Understanding “S – Curves” and Avoiding Stall Points
In my last blog I introduced the concept of “S-Curves”, or the way in which businesses follow predictable cycles. I also discussed the danger of hitting a sales growth “stall point”, a concept discussed in detail by Matthew Olson and Derek Van Bever in their bestselling book Stall Points. To recap, businesses run the risk of moving through their business cycles in a fashion that ignores the inevitable slow down, or reversal of sales growth. The authors make the point that those companies that hit a “stall point” must recover sales growth quickly, or they may never recover. In fact, of the companies they studied only 7% were able to successfully return to growth. So, let’s look at what the authors tell is are the main reasons why companies it stall points and what must be done to “jump the S-Curve”.
As you might expect, the responsibility for successfully avoiding a stall point rests squarely on senior management’s shoulders. Admittedly, are hard to predict and are sometimes immediately preceded by major sales growth. But, keen market insight and awareness can provide clues as to when you need to re-engineer your value proposition. The authors identify four major pitfalls to avoid –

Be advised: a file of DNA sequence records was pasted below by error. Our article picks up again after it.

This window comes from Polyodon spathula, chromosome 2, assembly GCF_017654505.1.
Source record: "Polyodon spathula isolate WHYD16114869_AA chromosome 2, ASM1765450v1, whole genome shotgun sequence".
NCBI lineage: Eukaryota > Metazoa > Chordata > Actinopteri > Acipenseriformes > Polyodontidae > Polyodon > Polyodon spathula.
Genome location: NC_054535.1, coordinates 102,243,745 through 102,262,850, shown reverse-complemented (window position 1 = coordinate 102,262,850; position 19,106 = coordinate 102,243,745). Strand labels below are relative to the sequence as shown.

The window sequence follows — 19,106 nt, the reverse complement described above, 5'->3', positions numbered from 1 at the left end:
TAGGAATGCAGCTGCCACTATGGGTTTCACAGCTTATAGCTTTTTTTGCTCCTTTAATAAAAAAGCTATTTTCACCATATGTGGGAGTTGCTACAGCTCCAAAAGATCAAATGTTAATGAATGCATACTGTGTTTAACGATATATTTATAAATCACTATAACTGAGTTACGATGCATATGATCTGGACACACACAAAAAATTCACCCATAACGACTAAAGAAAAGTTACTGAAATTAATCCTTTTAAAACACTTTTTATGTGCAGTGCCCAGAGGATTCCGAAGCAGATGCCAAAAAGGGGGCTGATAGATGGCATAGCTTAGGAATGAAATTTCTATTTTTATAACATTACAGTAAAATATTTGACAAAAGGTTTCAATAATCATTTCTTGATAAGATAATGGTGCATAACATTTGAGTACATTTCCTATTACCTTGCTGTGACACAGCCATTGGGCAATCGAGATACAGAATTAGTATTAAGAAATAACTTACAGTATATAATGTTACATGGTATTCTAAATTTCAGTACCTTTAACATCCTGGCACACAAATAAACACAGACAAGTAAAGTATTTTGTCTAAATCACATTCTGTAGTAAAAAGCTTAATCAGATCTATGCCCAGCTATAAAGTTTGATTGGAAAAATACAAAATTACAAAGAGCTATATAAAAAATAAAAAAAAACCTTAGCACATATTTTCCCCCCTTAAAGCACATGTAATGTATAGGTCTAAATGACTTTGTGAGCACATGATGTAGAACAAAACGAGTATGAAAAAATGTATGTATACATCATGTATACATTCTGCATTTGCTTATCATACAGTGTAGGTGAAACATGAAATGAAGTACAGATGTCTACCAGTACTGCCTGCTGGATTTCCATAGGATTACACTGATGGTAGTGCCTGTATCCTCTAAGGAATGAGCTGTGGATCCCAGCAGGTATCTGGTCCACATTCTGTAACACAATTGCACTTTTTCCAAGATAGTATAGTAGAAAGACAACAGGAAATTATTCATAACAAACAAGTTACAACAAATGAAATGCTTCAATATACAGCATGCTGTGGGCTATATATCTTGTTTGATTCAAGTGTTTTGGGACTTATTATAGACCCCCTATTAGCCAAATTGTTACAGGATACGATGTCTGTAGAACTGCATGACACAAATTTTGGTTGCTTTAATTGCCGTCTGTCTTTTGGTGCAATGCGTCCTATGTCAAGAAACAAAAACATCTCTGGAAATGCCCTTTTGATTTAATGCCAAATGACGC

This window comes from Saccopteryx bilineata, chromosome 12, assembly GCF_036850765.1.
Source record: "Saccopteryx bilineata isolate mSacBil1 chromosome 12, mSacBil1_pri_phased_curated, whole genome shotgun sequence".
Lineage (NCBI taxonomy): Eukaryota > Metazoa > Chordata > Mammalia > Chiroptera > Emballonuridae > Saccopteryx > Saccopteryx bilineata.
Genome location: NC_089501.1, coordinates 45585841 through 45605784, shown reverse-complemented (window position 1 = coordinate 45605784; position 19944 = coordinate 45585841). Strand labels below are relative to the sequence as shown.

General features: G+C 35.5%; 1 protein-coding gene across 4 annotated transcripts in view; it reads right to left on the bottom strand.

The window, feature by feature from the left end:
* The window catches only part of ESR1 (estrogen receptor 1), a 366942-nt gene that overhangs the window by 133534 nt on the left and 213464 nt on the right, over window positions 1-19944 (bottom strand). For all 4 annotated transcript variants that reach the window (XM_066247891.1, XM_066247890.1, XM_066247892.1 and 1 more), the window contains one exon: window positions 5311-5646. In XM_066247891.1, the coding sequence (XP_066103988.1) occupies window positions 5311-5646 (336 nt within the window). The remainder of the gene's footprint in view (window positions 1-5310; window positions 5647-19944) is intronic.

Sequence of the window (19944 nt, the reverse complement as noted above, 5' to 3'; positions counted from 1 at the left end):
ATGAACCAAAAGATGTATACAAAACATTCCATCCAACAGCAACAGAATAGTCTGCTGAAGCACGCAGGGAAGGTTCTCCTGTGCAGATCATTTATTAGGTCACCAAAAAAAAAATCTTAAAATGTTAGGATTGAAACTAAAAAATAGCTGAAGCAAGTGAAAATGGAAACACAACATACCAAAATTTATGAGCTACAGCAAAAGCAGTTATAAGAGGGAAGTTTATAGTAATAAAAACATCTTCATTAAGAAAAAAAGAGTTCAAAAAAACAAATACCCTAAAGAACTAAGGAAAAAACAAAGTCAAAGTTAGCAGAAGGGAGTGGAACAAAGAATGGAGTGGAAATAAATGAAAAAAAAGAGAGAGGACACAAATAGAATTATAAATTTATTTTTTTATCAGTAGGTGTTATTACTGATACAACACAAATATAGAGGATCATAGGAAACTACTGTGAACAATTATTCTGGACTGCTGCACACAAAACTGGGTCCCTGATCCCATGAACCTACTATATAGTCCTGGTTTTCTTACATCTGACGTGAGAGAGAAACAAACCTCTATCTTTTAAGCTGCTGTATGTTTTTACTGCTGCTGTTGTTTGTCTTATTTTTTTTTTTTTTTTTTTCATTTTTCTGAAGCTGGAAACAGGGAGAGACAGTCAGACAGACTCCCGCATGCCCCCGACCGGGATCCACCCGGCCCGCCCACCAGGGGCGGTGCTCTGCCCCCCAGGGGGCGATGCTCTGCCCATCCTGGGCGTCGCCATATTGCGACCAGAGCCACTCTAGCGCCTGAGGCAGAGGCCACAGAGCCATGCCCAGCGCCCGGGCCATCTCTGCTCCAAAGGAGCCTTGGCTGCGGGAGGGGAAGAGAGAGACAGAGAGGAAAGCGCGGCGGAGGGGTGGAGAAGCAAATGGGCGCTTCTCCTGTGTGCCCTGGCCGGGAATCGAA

- “Premium Position Captivity”: During the most aggressive period of sales growth in the business cycle management can lose its focus on the marketplace and fail to respond to changing customer preferences or the emergence of new competitors.
- “Innovation Management Breakdown”: Even if management introduces new products and services, they may not provide sufficient attention or resources to guarantee success.
- “Premature Core Abandonment”: This includes a failure to effectively exploit additional opportunities in the existing core franchise. Or, fail to adjust their business model to meet new competitive requirements. Or, react by over-diversifying and spreading their resources too thin.
- “Talent Bench Shortfall”: The business lacks adequate leaders and staff with the required competence to move the enterprise forward.
The bottom line is that management must plan and execute effective actions to close the gap between their strategy and the market environment. Management should not fall prey to an “organizational group think” mentality where long-held beliefs are not challenged. Management must invest the required time and energy to improve their environmental scanning capability and engage outsiders (even customers) in the process to ensure that sufficient diversity exists to enable clear, unvarnished planning and execution.
If you would like to know more I would suggest you read Stall Points by Matthew Olson and Derek Van Bever, and Jumping the S-Curve by Paul Nunes and Tim Breene. Or invite me to present these concepts to your management team at your location. I’ll do it for a fraction of what they would charge.